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The present study, as far as we are concerned, is the first that compares an important number of scorpion stings as well as envenomation cases in Khouribga region, Morocco, during three successive years. Differences among the three years and the influence of certain parameters on the patients’ outcome were investigated.

Reports of scorpion stings increased over the three years because the standardized data collection form is more and more known and the population has had easier access to medical care. In addition, the Poison Control Center of Morocco (CAPM) has promoted several campaigns alerting the population about the severity of envenomation cases and the inefficiency of the traditional treatments.

The age range showed high concordance with the age pyramid of Morocco. Actually,according to literature, scorpion stings occur accidentally, independent of age or sex (1,3,5,11,16).

Envenomation cases as well as mortality mainly affected children. Morbidity is determined by the victim’s body weight, since the same dose of venom by scorpions of the same species can lead to different morbidity, and the higher the body weight, the more diluted the venom, leading to fewer harmful effects. In these cases, death at advanced ages can be related to pre-existing flaws.

The majority of scorpion stings were recorded in July and August, corroborating the data from medical literature(3, 22, 25), which indicates that sanitary authorities must reinforce the efforts during this summery period.

Scorpion stings mostly occurred at the end of the day and during the first half of the night (from 6:00 p.m. to 12:00 p.m.; Fig. 1), which was consistent with scorpions’ ontological data (2, 7, 13-15, 17, 20).

Figure'' 1 Scorpionisme, Epidémiologie et Facteurs de Risque au Maroc  cas de la province de Khouribga

Late medical aid constituted a negative impact on the envenomation prognosis; however, patients that arrived at the hospital within 1 hour after the accident presented favorable evolution, similarly to other studies (12, 18, 25). Comparison among the three years studied (Table 2) showed highly significant differences and a reduction in TPP, which was probably due to frequent awareness campaigns and strategies implemented by CAPM.

Table 2 Scorpionisme, Epidémiologie et Facteurs de Risque au Maroc  cas de la province de Khouribga

The stings clinical manifestations are different and depend on the sting site, the patient’s age, thegeographical area, and the scorpion species (19). Patients belonging to severity class I (local symptoms) were predominant (93.3%), as in literature (4, 21, 26). The percentage of patients belonging to severity class II (thrill, hypersudation, nausea, vomiting, diarrhea and hypertension) was lower (6.6% of the cases) than those stated in literature and included 70% children younger than 15 years old, confirming the relationship between the venom dose injected and the body weight of the patient stung (9). The percentage of patients belonging to severity class III (cardiovascular and/or respiratory and/or neurological distress and often fatal evolution in the absence of appropriate management) was 0.1%.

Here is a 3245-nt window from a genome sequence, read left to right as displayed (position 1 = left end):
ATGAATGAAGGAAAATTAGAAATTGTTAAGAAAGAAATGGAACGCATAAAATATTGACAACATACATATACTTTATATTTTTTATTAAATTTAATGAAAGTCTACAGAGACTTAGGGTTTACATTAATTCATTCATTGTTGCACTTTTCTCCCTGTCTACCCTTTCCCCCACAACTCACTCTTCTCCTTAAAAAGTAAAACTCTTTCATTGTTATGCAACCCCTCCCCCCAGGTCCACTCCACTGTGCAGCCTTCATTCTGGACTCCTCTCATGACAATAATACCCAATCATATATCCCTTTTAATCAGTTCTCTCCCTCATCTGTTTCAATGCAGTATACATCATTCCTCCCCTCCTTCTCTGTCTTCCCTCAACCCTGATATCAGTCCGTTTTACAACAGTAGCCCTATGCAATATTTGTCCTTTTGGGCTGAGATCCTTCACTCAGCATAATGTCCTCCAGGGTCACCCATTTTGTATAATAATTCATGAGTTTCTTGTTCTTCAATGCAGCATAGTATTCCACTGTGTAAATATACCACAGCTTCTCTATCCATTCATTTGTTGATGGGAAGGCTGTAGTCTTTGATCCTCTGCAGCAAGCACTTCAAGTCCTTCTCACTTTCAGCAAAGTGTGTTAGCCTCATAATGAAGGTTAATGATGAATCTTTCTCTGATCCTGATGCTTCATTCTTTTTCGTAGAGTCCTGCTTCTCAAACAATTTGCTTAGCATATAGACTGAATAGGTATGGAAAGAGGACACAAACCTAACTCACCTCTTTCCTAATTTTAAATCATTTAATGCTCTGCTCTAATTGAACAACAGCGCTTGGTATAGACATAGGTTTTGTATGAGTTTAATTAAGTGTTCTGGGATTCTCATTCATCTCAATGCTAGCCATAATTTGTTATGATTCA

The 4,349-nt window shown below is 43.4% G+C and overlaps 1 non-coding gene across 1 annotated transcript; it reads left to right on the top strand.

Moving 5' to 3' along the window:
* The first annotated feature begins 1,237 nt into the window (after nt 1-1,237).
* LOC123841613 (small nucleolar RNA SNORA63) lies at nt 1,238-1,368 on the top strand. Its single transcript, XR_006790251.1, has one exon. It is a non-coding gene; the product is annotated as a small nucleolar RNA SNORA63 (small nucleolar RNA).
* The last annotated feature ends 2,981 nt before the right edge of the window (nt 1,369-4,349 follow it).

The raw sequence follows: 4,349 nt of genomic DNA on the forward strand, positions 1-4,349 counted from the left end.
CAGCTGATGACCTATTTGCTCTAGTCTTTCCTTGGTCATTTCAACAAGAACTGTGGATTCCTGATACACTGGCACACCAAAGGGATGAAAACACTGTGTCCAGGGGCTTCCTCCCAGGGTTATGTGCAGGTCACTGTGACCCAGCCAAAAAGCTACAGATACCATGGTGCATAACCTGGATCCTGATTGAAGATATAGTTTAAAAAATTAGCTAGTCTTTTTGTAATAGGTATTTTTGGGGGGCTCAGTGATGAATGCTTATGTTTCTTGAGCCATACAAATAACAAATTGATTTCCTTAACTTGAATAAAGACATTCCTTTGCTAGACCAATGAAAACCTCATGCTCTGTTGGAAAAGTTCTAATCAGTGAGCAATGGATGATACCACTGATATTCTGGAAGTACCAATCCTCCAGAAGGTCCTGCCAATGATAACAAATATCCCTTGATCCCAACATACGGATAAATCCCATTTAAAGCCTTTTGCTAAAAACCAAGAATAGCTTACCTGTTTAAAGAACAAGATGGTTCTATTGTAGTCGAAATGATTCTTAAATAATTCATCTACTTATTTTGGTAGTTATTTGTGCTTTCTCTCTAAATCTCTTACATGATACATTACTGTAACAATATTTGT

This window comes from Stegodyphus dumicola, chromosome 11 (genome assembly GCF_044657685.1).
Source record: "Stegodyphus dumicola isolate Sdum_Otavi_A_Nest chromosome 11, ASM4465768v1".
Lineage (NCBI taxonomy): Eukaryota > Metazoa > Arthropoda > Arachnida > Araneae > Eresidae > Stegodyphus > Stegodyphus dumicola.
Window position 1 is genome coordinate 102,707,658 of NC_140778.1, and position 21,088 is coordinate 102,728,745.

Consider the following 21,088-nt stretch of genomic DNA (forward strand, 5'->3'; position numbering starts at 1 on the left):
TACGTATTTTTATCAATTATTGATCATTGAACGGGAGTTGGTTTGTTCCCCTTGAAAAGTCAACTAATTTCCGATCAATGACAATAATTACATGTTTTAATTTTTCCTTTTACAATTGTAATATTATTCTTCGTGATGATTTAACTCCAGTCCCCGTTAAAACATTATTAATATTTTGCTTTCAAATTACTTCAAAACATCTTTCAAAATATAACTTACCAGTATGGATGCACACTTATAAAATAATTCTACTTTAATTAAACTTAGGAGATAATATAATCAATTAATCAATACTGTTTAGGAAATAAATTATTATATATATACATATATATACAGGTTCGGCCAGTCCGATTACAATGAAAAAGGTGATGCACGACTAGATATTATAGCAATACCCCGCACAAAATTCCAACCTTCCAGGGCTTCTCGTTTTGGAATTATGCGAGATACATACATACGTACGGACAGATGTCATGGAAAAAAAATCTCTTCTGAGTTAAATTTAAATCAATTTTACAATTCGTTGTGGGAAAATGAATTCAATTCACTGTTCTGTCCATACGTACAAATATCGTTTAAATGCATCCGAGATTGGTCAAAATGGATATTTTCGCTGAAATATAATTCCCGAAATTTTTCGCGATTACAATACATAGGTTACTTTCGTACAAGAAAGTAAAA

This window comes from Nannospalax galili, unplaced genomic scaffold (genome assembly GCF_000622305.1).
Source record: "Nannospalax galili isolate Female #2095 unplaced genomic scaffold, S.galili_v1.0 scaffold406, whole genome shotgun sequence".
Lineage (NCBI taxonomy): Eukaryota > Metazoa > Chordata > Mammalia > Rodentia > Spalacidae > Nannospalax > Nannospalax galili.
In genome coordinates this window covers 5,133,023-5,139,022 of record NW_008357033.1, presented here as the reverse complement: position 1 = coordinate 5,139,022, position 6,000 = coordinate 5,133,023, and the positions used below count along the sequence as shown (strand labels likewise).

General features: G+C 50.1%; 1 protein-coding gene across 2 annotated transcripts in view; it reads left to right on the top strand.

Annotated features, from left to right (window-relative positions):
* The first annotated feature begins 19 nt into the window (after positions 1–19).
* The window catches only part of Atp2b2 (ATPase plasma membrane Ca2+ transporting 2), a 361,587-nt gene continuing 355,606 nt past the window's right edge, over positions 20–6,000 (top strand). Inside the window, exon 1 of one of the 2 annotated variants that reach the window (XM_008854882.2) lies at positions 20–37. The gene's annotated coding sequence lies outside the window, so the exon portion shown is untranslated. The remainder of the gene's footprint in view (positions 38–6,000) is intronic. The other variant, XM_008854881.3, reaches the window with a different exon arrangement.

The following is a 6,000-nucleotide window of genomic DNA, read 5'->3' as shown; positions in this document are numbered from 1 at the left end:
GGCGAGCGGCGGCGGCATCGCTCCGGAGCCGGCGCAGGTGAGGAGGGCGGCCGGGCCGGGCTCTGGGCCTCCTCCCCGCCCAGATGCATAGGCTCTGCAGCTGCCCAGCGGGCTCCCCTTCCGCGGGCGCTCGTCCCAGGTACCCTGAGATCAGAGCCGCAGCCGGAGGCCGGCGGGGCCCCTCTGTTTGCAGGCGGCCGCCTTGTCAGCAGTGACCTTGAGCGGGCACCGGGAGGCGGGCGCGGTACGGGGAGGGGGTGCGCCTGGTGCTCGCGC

The envenomation incidence (% class II + % class III) increased from 2001 to 2003 because the number of recorded cases also increased.
Following CAPM instructions for scorpion sting management, the patients were observed for approximately 4 hours after the sting to detect any general signs related to envenomation.

According to literature, the mean duration of the scorpion envenomation effects is 33 minutes in Morocco; less than two hours in Algeria (23), between two and four hours in Saudi Arabia (10); less than 30 minutes in Niger (6); and between five and 30 minutes in Mexico (8).

The number of treated cases decreased between 2001 and 2003 due to the training of health professionals for scorpion stings management and the development of a clear and easy algorithm, which allows distinguishing between a scorpion sting not requiring therapy and a scorpion envenomation requiring treatment in an intensive care unit.

The referral rate increased over the years since the number of cases reported increased. When the health unit does not have any resuscitation resources and the patient presents predictive severe signs, he/she is automatically referred to a specialized center since there is high risk of death.

The present investigation showed that most of the referred patients arrived at the hospital presenting severity class II symptoms and late first aid (>1h), mainly children younger than 15 years old. The relationship between specific mortality rate and age range allowed the following conclusion: the group of patients younger than one year old showed the highest lethality; a group of patients aged between one and 10 years old presented high lethality; and the group of patients older than 10 years old showed low lethality.

In Khouribga province, general mortality rate was 0.02‰ and the outcome was generally favourable. The reduction of lethality over the three years of investigation resulted from improved health management.

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